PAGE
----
There is room for hitting 90% or more during a training session, but make sure it’s planned and deliberate. Don’t just walk into the gym and decide “Hmm, think I’ll max out my squat today.”
2.) Time management like a boss
Training 5-6 days per week is an old-school belief that does not and should not apply to everyone, including you.
The majority of the population can get in a solid three to four sessions a week without it interfering too much with their lives. It’s the “Do less to accomplish more” principle of fitness.
If you’re a first-time parent, new business owner, or in the middle of a major life event perhaps two sessions a week is your sweet spot, and it works as long as these sessions are purposeful and focused.
Here’s how I like to break up training sessions depending on how many days are available to train:
Two days a week
- Full body sessions
- Start with a compound movement at 60-80%, 4-5 sets, 5-10 reps
- 4-5 exercises in a circuit
Three days a week
- One lower, one upper, and one total body session
- Start with one of the big three compound lifts (squat, deadlift, press) at 60-80%, 4-5 sets, 5-10 reps
- Circuit of 3-4 exercises OR two supersets of opposing muscle groups
- End with a hard finisher of 5-10 minutes
Four days a week
- Two upper body days, two lower body days
- Compound movement superset with a corrective exercise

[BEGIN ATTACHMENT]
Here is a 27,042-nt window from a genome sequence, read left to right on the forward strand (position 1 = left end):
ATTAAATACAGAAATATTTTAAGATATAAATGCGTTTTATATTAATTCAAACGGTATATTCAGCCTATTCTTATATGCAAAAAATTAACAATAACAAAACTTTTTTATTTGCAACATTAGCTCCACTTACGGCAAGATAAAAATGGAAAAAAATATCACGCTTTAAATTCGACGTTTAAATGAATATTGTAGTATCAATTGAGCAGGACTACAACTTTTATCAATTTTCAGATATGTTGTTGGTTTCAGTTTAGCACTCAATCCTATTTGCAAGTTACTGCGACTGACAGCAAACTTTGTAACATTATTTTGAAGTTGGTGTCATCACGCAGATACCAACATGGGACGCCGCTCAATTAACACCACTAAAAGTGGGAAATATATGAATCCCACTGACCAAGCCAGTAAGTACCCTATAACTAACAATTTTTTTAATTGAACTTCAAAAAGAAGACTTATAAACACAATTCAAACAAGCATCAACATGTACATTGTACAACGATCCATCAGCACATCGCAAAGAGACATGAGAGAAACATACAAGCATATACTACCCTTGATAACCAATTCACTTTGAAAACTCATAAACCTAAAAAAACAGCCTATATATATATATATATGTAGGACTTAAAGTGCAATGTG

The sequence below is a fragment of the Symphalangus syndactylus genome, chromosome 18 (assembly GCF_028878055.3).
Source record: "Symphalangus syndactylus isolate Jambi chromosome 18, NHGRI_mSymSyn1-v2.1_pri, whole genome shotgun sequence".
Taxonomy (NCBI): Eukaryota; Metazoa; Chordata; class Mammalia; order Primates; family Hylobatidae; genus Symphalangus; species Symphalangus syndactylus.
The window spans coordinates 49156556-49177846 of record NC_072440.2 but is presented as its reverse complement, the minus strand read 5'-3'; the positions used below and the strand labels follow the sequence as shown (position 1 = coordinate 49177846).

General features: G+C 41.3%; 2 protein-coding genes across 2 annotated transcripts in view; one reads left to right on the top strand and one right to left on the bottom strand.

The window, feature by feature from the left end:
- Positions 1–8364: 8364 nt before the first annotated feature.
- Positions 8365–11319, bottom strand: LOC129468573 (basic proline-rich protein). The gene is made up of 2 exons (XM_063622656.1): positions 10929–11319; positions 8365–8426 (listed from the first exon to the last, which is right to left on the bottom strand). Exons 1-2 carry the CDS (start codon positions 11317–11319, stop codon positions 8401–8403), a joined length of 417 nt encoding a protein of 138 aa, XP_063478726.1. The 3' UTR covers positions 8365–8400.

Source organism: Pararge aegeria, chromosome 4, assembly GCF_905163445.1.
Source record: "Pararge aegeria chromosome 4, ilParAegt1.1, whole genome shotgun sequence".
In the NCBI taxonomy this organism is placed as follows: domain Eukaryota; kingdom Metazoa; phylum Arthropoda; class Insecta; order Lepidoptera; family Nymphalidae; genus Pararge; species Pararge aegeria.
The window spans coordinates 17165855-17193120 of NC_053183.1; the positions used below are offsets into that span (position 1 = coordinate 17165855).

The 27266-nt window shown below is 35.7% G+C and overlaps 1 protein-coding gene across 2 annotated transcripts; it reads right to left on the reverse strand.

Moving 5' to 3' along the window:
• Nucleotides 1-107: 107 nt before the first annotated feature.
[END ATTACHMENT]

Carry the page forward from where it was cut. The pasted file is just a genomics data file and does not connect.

- Circuit or density set
- Hard finisher 2x a week
There’s nothing fancy about this, but it does enable a solid, purposeful training session for myself or my clients without demanding more out of them. If you can make your workouts productive then you only need a few days per week.
3.) Smarter cardio with finishers
With efficiency in mind, adding a finisher at the end of a workout replaces traditional, steady-state cardio.
As a former cardio queen, this was tough for me to do at first. But now, I’d rather push myself hard for 5-10 minutes at the end of the session than have to plan for yet another 30-45 minutes of traditional cardio during my week.
My favorite finishers include:
- 10 minutes: 150m row / 15 wall balls non-stop
- 3-5 sets of Prowler/Sled drag (ughhhhh the pain)
- Snatch or power clean combo with some form of box jump, rowing, burpee, or crying (just kidding…there’s no crying allowed).
- For time: Kettlbell swings until you vomit
4.) Walking….lots and lots of walking
Walking is the most underrated de-stress and weight management method on the planet. If you want to accomplish more while doing less, get your butt outside for a walk.
But wait, Trish, this sounds like I’m doing more exercise, no?
Not exactly. My walking recommendation is this: Do it whenever you can for however long you can.
There’s no need to plan it out the way you might need to plan your lifting sessions, and usually it’s easy to squeeze in even if it’s just 15 minutes around the block during your lunch break.
As a business owner, my daily walks actually offer me time to catch up on a podcast and walk my dog (still a multi-tasked at heart), it gives me breathing room from the day so I can get more focused and creative later on. It also serves as recovery time — the unsung hero of fitness.
Find a way to get some walking in, even if it’s just a few minutes at a time or just throughout certain seasons (depending on where you live).
You’ll increase your productivity, improve your overall fitness, and stop being so bat-shit crazy to everyone else. Get outside!